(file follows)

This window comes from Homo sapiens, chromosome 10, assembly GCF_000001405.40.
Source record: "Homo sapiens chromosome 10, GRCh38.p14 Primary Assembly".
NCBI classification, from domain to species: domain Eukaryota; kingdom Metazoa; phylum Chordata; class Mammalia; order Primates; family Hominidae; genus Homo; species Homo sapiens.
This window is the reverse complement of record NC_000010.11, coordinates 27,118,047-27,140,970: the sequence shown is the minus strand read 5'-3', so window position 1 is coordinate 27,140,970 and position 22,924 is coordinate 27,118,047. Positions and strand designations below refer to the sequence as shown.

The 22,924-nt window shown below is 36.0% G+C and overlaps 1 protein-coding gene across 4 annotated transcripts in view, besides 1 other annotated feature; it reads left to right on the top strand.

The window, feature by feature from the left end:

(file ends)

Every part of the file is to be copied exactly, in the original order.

This window comes from Homo sapiens, chromosome 10, assembly GCF_000001405.40.
Source record: "Homo sapiens chromosome 10, GRCh38.p14 Primary Assembly".
NCBI classification, from domain to species: domain Eukaryota; kingdom Metazoa; phylum Chordata; class Mammalia; order Primates; family Hominidae; genus Homo; species Homo sapiens.
This window is the reverse complement of record NC_000010.11, coordinates 27,118,047-27,140,970: the sequence shown is the minus strand read 5'-3', so window position 1 is coordinate 27,140,970 and position 22,924 is coordinate 27,118,047. Positions and strand designations below refer to the sequence as shown.

The 22,924-nt window shown below is 36.0% G+C and overlaps 1 protein-coding gene across 4 annotated transcripts in view, besides 1 other annotated feature; it reads left to right on the top strand.

The window, feature by feature from the left end: